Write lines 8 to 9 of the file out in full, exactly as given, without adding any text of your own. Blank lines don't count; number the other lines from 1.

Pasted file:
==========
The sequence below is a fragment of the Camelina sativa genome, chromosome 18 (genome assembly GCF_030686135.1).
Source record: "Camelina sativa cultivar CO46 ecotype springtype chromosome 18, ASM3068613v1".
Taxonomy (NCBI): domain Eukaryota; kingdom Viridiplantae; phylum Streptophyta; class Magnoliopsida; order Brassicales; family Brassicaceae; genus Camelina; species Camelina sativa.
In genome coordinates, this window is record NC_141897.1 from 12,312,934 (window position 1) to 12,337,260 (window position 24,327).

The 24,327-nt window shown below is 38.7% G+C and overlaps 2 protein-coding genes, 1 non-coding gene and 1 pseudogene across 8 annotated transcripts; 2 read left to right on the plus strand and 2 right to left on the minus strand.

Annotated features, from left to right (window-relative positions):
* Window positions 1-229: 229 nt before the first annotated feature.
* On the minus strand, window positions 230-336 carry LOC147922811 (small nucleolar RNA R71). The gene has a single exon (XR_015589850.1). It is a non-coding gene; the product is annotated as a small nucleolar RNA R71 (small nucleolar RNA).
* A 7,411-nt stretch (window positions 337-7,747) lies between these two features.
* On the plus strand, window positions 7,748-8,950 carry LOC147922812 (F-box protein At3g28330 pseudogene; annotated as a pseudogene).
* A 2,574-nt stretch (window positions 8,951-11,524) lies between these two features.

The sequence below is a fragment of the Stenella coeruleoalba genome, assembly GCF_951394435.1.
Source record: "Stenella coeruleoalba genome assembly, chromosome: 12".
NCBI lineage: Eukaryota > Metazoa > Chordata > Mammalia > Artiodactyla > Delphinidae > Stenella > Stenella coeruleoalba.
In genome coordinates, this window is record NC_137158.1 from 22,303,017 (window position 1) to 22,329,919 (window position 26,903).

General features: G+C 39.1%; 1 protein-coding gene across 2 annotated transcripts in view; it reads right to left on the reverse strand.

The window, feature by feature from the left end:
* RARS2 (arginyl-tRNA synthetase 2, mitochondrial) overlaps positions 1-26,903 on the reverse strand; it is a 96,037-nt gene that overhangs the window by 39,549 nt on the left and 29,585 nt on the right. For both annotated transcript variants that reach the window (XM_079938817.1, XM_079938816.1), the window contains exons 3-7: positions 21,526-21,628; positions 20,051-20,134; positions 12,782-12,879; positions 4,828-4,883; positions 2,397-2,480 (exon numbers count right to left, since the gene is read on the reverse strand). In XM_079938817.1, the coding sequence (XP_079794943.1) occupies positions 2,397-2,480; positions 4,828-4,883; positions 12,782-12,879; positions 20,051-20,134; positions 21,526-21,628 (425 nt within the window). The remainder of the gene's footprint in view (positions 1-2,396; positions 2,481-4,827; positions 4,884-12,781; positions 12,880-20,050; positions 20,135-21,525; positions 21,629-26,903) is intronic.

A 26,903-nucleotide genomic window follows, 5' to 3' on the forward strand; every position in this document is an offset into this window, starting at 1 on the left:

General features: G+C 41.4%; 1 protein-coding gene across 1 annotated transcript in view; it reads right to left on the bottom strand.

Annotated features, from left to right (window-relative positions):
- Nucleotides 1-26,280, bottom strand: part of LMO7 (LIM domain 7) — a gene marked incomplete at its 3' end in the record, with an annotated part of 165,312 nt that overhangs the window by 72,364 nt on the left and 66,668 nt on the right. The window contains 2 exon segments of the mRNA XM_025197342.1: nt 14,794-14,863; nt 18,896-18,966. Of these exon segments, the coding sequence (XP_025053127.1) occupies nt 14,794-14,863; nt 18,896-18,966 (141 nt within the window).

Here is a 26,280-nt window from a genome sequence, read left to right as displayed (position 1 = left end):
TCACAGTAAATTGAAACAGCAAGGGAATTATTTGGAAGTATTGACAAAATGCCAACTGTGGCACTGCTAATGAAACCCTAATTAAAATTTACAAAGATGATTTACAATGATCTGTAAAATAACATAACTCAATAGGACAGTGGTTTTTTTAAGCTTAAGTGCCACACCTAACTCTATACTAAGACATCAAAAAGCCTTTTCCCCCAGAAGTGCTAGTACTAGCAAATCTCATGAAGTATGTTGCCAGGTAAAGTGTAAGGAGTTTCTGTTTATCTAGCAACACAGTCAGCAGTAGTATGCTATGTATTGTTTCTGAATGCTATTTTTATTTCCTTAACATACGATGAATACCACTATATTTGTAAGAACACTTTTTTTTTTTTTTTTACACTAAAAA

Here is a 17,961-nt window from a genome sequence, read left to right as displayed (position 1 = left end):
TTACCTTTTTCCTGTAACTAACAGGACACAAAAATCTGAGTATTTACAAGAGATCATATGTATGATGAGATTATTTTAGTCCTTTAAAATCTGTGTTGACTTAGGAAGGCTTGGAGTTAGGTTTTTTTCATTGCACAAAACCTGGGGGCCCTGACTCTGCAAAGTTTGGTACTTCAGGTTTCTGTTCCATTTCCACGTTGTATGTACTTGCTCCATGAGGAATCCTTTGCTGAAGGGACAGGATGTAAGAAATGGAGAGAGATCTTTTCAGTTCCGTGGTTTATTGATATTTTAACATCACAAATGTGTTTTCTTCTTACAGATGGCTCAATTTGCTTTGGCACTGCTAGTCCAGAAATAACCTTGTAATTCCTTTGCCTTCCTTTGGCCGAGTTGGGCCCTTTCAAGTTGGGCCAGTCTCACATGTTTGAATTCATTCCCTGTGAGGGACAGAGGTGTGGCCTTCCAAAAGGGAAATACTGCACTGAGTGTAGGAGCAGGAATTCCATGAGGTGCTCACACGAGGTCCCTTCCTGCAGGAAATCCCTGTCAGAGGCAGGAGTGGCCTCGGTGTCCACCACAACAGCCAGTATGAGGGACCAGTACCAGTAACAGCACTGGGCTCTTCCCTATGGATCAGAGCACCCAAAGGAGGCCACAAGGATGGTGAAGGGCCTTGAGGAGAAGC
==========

* On the minus strand, window positions 230-336 carry LOC147922811 (small nucleolar RNA R71). The gene has a single exon (XR_015589850.1). It is a non-coding gene; the product is annotated as a small nucleolar RNA R71 (small nucleolar RNA).
* A 7,411-nt stretch (window positions 337-7,747) lies between these two features.